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Greg Prince and Jason Fry
Faith and Fear in Flushing made its debut on Feb. 16, 2005, the brainchild of two longtime friends and lifelong Met fans.

Greg Prince discovered the Mets when he was 6, during the magical summer of 1969. He is a Long Island-based writer, editor and communications consultant. Contact him here.

Jason Fry is a Brooklyn writer whose first memories include his mom leaping up and down cheering for Rusty Staub. Check out his other writing here.

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Enough With the Selling

The Mets lost a squeaker, as Jose Reyes smacked a ground ball to Gaby Sanchez with two outs in the ninth and the tying run on third. Damn — particularly with Angel Pagan having looked a bit leisurely on a ball off the wall that arguably led to a fatal extra Marlin run. Still, the Mets fought back and played well other than that blip, with Ike Davis tripling (Ike’s right — he’s not that slow once he gets moving) and Josh Thole chipping in two more hits and making a nifty tag play at the plate on a short hop. For the first time in a while, I was a bit surprised we lost, and didn’t want to throw anything after we did.

What makes me want to throw things? It’s the constant peddling of messages. Take a recent sampling:

1. From MetsBlog, regarding Omar Minaya’s chat with the media: “Minaya still thinks the team is in the playoff race, and says they are trying to win games and hopefully they have a run in them down the stretch.”

2. Jerry Manuel last week, saying his priority isn’t developing young players: “That’s not the case. The case is to win games and put what you think is the best team out there.” (Why? Because he thought the .500 Mets were within reach of a playoff spot.)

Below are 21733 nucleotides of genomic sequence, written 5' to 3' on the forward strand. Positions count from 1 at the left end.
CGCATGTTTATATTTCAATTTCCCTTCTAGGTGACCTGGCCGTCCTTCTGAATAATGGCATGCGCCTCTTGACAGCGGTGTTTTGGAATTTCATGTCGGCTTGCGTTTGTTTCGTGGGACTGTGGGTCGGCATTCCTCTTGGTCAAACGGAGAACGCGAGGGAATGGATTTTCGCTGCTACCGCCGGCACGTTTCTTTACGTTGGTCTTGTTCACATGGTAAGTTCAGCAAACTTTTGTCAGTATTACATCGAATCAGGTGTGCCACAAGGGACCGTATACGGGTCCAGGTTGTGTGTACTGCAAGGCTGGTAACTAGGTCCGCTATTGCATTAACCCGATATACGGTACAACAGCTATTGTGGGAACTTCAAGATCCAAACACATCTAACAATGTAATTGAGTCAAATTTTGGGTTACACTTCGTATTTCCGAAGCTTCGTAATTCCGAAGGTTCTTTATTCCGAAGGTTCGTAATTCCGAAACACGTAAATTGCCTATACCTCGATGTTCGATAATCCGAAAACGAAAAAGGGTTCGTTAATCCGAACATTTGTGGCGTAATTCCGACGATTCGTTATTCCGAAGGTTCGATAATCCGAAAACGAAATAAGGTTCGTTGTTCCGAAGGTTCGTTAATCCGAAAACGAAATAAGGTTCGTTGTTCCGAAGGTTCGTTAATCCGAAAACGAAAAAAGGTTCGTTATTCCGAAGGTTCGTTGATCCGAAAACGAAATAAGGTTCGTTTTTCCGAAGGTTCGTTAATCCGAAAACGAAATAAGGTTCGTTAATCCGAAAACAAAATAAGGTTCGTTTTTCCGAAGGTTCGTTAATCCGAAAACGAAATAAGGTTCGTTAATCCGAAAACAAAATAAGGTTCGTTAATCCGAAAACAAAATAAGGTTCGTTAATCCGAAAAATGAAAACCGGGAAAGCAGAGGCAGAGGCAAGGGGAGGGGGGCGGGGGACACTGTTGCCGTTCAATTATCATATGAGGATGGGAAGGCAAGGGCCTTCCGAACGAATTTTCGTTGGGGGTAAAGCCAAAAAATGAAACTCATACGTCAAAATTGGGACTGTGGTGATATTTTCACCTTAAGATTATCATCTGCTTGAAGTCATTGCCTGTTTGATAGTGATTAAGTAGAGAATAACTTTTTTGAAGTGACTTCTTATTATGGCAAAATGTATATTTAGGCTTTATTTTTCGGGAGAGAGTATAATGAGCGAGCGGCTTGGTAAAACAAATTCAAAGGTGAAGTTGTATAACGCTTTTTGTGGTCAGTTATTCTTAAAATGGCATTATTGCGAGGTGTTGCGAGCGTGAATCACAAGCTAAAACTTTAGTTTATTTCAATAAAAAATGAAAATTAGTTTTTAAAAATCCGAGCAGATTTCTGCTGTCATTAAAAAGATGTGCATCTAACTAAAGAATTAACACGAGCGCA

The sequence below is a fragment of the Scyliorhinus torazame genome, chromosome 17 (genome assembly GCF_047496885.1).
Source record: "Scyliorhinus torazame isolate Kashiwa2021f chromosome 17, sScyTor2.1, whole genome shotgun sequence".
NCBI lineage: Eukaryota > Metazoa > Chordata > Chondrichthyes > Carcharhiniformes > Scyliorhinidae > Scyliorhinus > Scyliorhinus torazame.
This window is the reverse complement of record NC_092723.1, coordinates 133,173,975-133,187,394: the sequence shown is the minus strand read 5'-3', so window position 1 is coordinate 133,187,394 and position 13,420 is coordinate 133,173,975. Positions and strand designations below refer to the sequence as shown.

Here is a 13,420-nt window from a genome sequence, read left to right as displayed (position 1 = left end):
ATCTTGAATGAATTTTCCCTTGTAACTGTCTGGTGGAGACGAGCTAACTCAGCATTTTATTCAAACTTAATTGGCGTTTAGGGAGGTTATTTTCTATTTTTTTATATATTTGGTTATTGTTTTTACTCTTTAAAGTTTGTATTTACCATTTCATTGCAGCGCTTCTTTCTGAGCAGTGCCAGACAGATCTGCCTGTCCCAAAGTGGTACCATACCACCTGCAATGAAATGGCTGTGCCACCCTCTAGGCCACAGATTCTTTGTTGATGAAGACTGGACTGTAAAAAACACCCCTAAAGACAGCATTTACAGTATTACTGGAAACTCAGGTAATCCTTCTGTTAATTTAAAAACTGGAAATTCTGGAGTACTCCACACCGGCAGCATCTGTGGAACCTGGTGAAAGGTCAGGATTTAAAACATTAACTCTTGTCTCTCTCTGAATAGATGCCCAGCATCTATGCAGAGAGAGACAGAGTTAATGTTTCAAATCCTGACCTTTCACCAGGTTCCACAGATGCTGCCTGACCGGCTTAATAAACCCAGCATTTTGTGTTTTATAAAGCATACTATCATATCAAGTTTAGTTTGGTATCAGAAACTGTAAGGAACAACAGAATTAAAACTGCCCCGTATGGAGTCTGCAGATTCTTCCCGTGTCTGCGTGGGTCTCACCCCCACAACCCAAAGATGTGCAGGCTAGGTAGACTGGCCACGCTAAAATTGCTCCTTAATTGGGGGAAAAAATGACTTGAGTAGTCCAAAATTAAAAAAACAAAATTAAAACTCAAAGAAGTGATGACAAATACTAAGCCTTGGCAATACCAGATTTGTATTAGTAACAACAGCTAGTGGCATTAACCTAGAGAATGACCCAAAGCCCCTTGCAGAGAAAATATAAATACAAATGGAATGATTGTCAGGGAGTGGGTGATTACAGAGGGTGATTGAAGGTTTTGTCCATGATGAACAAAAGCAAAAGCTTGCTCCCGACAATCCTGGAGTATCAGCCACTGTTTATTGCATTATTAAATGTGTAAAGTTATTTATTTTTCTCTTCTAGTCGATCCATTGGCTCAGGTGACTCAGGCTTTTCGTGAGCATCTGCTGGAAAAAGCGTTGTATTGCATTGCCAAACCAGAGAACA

3. From the middle part of Adam Rubin’s three-part series on where the Mets are and where they might be going: “While a team official suggested the discussions have not yet advanced to this level, he acknowledged one possible course of action is to sell a youth movement to fans and trumpet the home-grown players.”


1. We’re not still in the playoff race.

2. We’re not still in the playoff race, so that should damn well be your priority.


I’ve given up wondering why the Mets worry so much about what everybody might say about them, and so little about what they ought to do. It’s maddening, but it’s not going to change. A while back Greg observed that the Mets don’t bother locking barn doors at night, but worry terribly how they will be perceived should a horse be seen trotting down the highway the next morning. That pretty much nails it, alas.

So, in that vein: Fellas, quit trying to sell shit to me.

For casual fans, Citi Field is a nice place on a summer’s night whether the Mets are 10 games over .500 or 10 games under. It’s clean and nice and there are lots of bathrooms and you can get Shake Shack, Taqueria, or both. Whatever some of us in the fanbase may feel about attention paid to team history, that Ballpark on a Summer Night part is fixed. It ain’t Shea, so stop worrying about it. (Well, OK, the people you employ are getting rude and/or incompetent again. You could work on that. But the rest’s fine.)